With the recent approval for the roll out of GST, it is time for the industry to focus on the various tasks required to be undertaken for an easy transition. In order to carry out an uninterrupted business, it is essential to take all the steps necessary for the implementation of GST for your business. GST is said to change the way of conducting a business, it aims to make the business easier and simpler. Keeping this in mind, various tasks have been listed below to help with a smooth transition from the current tax regime to GST.
1. Review of the business processes to identify the impact of GST and the transactions that are being processed: GST will have an impact on the business processes, profitability, capital expenditure and investments across all the industries. Under the GST, the tax will be applicable at all the stages within the supply chain. From the customer point of view, the biggest advantage will be the reduction in an overall tax burden. Hence, the assessment of the impact on the revenue, pricing and costing of the goods, working capital and availability of the credit should be thoroughly understood before any changes are made in the books of accounts. GST will allow a credit of certain items, which are not available under the current laws. Therefore, an assessment of the business processes would help make the procurement easy and enable to optimize credits.
2. Make amendments to the contracts after carrying out discussions with suppliers and customers: Every business should initiate a discussion with the suppliers and the customers to ensure that they are aware of the upcoming changes in terms of receipts and the payments. This will help overcome any transitional challenges and ensure that the suppliers are aware about the benefit from GST in terms of input credit. The contracts with the suppliers, customers and businesses should be reviewed and necessary amendments should be carried out to ensure recovery of any additional tax.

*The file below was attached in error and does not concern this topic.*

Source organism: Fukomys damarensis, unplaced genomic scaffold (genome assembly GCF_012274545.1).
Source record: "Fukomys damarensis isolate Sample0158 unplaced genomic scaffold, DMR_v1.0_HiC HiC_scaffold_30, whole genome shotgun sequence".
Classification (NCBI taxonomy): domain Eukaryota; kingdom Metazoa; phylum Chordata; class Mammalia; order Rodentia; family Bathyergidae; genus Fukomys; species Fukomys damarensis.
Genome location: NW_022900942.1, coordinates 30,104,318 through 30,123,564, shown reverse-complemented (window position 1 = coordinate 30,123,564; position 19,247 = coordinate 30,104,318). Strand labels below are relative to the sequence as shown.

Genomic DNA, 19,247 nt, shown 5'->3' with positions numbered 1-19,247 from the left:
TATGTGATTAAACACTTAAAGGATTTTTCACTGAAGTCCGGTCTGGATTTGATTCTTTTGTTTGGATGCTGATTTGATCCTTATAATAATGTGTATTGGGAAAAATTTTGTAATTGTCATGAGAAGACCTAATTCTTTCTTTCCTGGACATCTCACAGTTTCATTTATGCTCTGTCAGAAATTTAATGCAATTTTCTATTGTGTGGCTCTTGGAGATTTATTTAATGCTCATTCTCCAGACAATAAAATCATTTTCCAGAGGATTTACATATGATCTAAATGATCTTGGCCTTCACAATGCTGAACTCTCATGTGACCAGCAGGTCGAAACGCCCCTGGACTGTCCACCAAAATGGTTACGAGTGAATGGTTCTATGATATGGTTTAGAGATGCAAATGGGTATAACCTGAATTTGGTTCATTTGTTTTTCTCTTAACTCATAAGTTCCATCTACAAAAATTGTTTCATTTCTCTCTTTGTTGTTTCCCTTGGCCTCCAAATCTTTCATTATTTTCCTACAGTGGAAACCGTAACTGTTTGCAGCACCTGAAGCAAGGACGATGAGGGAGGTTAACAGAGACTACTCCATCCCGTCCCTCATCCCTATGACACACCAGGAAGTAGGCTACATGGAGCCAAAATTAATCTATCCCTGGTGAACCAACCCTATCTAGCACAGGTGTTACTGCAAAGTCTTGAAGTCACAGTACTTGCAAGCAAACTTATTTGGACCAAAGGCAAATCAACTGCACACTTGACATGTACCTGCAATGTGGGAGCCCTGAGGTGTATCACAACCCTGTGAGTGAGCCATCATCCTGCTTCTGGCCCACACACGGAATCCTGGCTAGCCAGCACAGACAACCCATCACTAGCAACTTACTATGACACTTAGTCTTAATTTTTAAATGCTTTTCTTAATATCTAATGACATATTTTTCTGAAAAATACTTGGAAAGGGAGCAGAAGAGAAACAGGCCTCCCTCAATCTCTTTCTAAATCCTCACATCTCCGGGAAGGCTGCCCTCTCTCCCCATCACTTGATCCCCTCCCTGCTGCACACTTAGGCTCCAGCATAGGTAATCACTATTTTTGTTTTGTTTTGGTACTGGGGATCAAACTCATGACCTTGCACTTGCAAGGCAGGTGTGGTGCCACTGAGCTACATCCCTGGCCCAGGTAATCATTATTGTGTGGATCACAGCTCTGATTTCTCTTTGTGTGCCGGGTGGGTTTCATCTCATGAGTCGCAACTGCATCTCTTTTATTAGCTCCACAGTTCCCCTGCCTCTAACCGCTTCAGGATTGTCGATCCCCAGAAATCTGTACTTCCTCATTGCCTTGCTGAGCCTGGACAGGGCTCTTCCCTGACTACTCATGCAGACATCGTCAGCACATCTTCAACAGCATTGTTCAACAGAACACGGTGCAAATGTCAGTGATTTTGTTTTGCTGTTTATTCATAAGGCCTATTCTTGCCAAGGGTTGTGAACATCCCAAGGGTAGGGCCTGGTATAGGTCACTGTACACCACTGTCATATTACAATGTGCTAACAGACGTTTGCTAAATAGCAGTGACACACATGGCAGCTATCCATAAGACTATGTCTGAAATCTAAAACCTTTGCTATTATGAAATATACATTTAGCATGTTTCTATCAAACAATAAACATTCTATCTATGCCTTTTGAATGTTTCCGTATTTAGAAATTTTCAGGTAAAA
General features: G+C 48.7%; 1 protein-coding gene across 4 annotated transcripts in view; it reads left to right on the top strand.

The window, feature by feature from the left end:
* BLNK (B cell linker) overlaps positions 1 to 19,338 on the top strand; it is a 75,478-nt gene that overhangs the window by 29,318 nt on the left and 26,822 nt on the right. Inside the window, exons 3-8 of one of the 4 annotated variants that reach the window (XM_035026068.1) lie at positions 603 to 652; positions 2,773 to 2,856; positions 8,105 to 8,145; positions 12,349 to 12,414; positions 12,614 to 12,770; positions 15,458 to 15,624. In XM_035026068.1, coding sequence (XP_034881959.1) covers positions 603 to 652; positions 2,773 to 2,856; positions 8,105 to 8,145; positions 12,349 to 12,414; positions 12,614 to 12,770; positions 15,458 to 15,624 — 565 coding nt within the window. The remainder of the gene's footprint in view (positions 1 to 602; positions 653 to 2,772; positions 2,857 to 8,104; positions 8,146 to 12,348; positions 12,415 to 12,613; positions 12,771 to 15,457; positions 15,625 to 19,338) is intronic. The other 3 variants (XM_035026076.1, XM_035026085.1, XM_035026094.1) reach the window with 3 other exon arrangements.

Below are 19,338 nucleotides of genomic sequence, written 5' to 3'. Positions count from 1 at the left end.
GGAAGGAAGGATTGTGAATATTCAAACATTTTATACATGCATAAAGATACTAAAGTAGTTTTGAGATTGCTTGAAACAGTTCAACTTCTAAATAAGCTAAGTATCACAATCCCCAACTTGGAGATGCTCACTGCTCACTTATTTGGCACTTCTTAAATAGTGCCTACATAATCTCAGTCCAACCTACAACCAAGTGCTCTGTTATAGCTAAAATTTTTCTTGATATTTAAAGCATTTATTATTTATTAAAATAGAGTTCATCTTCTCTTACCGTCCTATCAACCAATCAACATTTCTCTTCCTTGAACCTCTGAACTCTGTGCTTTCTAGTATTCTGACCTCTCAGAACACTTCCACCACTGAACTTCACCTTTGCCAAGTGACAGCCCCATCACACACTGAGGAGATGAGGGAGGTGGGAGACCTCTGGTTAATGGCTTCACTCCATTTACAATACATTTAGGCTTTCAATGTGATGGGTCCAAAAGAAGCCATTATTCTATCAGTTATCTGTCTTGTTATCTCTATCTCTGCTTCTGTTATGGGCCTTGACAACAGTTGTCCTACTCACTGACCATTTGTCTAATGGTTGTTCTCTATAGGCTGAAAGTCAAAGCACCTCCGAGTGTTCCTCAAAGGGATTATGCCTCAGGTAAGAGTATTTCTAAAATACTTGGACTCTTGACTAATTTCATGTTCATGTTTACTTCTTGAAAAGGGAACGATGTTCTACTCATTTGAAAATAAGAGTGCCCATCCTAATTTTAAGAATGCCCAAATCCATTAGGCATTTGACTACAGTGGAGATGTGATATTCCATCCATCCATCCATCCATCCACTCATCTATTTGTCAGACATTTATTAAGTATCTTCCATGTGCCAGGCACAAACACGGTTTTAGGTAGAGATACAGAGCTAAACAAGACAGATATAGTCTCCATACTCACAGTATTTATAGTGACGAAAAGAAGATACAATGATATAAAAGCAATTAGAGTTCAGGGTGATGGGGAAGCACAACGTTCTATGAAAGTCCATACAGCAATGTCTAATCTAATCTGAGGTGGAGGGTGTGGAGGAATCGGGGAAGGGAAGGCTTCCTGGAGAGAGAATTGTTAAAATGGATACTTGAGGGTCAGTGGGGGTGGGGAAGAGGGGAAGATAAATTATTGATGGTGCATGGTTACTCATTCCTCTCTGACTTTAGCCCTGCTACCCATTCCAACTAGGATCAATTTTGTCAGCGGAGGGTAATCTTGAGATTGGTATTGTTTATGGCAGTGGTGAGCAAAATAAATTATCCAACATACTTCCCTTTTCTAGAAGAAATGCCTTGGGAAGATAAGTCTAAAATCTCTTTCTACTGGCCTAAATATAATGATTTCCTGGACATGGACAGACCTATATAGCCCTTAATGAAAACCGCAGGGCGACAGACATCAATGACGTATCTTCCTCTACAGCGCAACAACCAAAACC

3. Accounting and reporting requirements: It is of utmost importance to identify the accounting and reporting requirements under the GST so as to ensure that the current system is updated and any modifications required have been carried out. Some of the essential changes required in terms of accounting and reporting include:
a. A change in the taxable event as compared to the current indirect tax laws. In the GST regime, a taxable event would be the ‘supply’ of goods or services in the entire value chain.
b. CST (Central Sales Tax) which is a part of the interstate purchase of goods, is not eligible for credit at present. The same will be abolished and replaced with an integrated GST which is creditable.
c. A destination based consumption tax principle is applicable, which means that the tax would be levied at the place of consumption of goods and services. Therefore, for every transaction, it is important to ascertain the state where the supply is being consumed.
4. Changes in the technology to support GST: Considering the fact that the GST Structure aims to provide a strong information technology platform for the administration and compliance requirements, every business must assess the changes required in the technology to facilitate the GST compliances. All the existing indirect tax functions will require modifications to align with the GST structure. A couple of changes include the particulars to be included in the invoice, purchase orders, etc., the creation of new ledgers and the changes in vendor master to include the GST registration number. The GST return formats are also different as compared to the current return formats for indirect taxes.
Systems need to be updated to incorporate the new return formats and details as prescribed.
Above would facilitate transfer of eligible credit from current regime to the GST regime and file the first GST return and make GST payment as per the prescribed timelines. Considering date of implementation as 1 July 2017, taxpayers who have not started preparation for the transition will need to act fast on the above to ensure GST compliance by 1 July 2017.